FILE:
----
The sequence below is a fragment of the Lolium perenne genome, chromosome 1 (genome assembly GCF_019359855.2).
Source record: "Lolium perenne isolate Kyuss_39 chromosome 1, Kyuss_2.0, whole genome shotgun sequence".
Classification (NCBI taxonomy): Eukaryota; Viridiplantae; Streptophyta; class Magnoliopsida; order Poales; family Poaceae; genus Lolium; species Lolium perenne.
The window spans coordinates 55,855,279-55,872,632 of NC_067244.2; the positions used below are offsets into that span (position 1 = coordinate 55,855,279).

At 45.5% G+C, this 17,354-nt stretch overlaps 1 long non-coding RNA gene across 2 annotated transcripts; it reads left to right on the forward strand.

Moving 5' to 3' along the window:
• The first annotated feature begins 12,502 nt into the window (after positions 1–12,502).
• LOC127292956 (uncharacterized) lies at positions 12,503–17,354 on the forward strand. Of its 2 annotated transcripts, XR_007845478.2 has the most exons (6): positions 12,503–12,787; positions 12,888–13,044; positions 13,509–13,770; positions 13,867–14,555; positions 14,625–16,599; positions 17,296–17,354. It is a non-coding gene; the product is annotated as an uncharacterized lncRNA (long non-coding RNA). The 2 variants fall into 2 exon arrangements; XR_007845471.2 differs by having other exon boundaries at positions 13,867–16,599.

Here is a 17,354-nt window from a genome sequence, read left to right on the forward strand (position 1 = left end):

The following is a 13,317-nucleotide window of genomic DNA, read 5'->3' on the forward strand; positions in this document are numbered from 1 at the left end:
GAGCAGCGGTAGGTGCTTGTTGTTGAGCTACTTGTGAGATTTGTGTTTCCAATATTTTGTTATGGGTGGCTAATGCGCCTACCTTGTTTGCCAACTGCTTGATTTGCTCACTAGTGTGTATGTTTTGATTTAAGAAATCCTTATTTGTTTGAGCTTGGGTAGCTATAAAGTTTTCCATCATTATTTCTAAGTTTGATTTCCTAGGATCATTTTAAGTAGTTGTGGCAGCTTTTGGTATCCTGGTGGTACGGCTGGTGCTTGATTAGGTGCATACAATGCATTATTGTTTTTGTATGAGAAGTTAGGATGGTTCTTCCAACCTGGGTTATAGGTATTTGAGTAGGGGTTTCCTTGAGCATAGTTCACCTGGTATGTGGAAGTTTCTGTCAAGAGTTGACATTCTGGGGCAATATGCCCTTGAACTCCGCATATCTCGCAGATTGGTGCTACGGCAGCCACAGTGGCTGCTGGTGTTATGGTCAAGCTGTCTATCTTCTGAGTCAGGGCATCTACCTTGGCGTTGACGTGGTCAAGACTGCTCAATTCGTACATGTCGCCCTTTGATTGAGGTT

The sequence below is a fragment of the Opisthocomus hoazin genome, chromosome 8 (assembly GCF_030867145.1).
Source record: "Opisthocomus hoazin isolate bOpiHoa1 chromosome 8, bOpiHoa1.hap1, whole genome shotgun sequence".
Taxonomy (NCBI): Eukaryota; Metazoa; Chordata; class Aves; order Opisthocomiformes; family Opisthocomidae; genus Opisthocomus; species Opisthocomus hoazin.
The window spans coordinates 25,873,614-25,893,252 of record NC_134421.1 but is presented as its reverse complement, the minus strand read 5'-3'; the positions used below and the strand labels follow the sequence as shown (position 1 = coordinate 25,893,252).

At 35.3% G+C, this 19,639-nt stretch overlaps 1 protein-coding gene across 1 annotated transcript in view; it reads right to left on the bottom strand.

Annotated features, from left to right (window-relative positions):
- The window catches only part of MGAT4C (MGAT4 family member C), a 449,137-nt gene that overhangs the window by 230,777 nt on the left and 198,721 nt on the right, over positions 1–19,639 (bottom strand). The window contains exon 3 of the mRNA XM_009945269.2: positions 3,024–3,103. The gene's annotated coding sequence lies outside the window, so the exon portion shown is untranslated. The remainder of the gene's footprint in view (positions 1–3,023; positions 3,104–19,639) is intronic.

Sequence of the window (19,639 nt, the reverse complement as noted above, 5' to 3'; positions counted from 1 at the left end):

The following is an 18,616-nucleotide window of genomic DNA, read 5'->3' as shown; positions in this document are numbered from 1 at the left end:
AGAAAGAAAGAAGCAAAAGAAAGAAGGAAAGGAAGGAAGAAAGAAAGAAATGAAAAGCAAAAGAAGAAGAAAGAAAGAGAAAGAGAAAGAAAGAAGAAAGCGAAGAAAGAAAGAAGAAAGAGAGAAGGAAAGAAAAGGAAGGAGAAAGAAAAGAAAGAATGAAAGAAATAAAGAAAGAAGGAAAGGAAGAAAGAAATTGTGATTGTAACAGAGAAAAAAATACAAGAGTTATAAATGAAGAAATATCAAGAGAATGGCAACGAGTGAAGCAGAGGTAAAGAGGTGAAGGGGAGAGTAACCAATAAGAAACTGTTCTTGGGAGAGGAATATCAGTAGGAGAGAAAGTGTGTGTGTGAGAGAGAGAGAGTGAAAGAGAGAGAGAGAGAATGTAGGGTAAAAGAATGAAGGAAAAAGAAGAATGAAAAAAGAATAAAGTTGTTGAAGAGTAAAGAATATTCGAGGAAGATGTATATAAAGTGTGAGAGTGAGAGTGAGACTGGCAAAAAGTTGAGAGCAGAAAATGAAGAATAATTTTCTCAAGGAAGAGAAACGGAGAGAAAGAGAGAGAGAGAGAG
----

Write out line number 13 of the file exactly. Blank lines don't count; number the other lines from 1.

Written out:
Source record: "Opisthocomus hoazin isolate bOpiHoa1 chromosome 8, bOpiHoa1.hap1, whole genome shotgun sequence".